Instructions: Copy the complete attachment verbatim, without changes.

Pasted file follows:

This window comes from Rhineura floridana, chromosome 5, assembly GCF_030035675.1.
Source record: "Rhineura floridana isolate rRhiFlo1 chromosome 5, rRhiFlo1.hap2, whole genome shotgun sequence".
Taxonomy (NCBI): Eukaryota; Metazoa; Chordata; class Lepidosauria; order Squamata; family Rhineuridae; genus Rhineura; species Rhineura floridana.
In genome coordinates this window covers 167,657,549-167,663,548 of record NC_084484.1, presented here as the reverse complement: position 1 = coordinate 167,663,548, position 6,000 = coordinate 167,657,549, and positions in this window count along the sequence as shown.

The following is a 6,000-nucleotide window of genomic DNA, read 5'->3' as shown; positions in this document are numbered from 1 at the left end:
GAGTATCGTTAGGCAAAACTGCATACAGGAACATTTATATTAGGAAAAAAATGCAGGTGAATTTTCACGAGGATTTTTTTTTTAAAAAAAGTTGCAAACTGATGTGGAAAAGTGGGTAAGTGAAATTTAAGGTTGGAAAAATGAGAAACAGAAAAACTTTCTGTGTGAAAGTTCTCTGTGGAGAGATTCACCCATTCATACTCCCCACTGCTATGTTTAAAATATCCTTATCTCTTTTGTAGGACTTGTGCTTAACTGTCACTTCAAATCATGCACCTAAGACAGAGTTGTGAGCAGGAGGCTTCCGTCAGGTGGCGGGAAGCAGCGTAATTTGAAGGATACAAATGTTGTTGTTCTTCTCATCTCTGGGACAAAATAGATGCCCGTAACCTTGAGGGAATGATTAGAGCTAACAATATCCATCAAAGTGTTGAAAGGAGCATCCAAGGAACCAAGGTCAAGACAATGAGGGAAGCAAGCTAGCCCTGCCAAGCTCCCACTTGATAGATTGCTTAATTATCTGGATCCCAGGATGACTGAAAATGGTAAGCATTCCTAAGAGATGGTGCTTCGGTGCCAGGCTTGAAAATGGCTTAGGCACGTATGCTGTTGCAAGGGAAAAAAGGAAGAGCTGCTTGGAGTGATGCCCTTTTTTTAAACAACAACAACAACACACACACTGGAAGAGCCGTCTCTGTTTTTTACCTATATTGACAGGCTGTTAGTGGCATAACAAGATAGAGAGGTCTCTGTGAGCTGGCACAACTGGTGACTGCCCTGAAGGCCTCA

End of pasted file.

This window comes from Rhineura floridana, chromosome 5, assembly GCF_030035675.1.
Source record: "Rhineura floridana isolate rRhiFlo1 chromosome 5, rRhiFlo1.hap2, whole genome shotgun sequence".
Taxonomy (NCBI): Eukaryota; Metazoa; Chordata; class Lepidosauria; order Squamata; family Rhineuridae; genus Rhineura; species Rhineura floridana.
In genome coordinates this window covers 167,657,549-167,663,548 of record NC_084484.1, presented here as the reverse complement: position 1 = coordinate 167,663,548, position 6,000 = coordinate 167,657,549, and positions in this window count along the sequence as shown.

The following is a 6,000-nucleotide window of genomic DNA, read 5'->3' as shown; positions in this document are numbered from 1 at the left end:
GAGTATCGTTAGGCAAAACTGCATACAGGAACATTTATATTAGGAAAAAAATGCAGGTGAATTTTCACGAGGATTTTTTTTTTAAAAAAAGTTGCAAACTGATGTGGAAAAGTGGGTAAGTGAAATTTAAGGTTGGAAAAATGAGAAACAGAAAAACTTTCTGTGTGAAAGTTCTCTGTGGAGAGATTCACCCATTCATACTCCCCACTGCTATGTTTAAAATATCCTTATCTCTTTTGTAGGACTTGTGCTTAACTGTCACTTCAAATCATGCACCTAAGACAGAGTTGTGAGCAGGAGGCTTCCGTCAGGTGGCGGGAAGCAGCGTAATTTGAAGGATACAAATGTTGTTGTTCTTCTCATCTCTGGGACAAAATAGATGCCCGTAACCTTGAGGGAATGATTAGAGCTAACAATATCCATCAAAGTGTTGAAAGGAGCATCCAAGGAACCAAGGTCAAGACAATGAGGGAAGCAAGCTAGCCCTGCCAAGCTCCCACTTGATAGATTGCTTAATTATCTGGATCCCAGGATGACTGAAAATGGTAAGCATTCCTAAGAGATGGTGCTTCGGTGCCAGGCTTGAAAATGGCTTAGGCACGTATGCTGTTGCAAGGGAAAAAAGGAAGAGCTGCTTGGAGTGATGCCCTTTTTTTAAACAACAACAACAACACACACACTGGAAGAGCCGTCTCTGTTTTTTACCTATATTGACAGGCTGTTAGTGGCATAACAAGATAGAGAGGTCTCTGTGAGCTGGCACAACTGGTGACTGCCCTGAAGGCCTCA